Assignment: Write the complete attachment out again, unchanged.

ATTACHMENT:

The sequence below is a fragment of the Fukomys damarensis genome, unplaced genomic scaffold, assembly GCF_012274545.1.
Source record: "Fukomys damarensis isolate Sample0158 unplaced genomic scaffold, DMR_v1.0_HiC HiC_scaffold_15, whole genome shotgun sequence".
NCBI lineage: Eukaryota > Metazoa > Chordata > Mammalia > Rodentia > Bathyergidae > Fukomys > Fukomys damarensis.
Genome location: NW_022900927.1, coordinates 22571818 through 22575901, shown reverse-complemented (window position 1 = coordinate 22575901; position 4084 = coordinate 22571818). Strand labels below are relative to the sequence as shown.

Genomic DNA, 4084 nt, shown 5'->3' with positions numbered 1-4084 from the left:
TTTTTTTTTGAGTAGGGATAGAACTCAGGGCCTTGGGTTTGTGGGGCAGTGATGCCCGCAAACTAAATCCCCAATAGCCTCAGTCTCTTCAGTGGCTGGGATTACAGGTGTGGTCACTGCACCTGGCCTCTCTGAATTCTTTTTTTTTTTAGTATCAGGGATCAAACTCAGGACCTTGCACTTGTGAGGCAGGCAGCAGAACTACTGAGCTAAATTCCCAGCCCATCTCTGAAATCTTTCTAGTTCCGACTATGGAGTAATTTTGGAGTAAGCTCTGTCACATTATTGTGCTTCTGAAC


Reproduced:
The sequence below is a fragment of the Fukomys damarensis genome, unplaced genomic scaffold, assembly GCF_012274545.1.
Source record: "Fukomys damarensis isolate Sample0158 unplaced genomic scaffold, DMR_v1.0_HiC HiC_scaffold_15, whole genome shotgun sequence".
NCBI lineage: Eukaryota > Metazoa > Chordata > Mammalia > Rodentia > Bathyergidae > Fukomys > Fukomys damarensis.
Genome location: NW_022900927.1, coordinates 22571818 through 22575901, shown reverse-complemented (window position 1 = coordinate 22575901; position 4084 = coordinate 22571818). Strand labels below are relative to the sequence as shown.

Genomic DNA, 4084 nt, shown 5'->3' with positions numbered 1-4084 from the left:
TTTTTTTTTGAGTAGGGATAGAACTCAGGGCCTTGGGTTTGTGGGGCAGTGATGCCCGCAAACTAAATCCCCAATAGCCTCAGTCTCTTCAGTGGCTGGGATTACAGGTGTGGTCACTGCACCTGGCCTCTCTGAATTCTTTTTTTTTTTAGTATCAGGGATCAAACTCAGGACCTTGCACTTGTGAGGCAGGCAGCAGAACTACTGAGCTAAATTCCCAGCCCATCTCTGAAATCTTTCTAGTTCCGACTATGGAGTAATTTTGGAGTAAGCTCTGTCACATTATTGTGCTTCTGAAC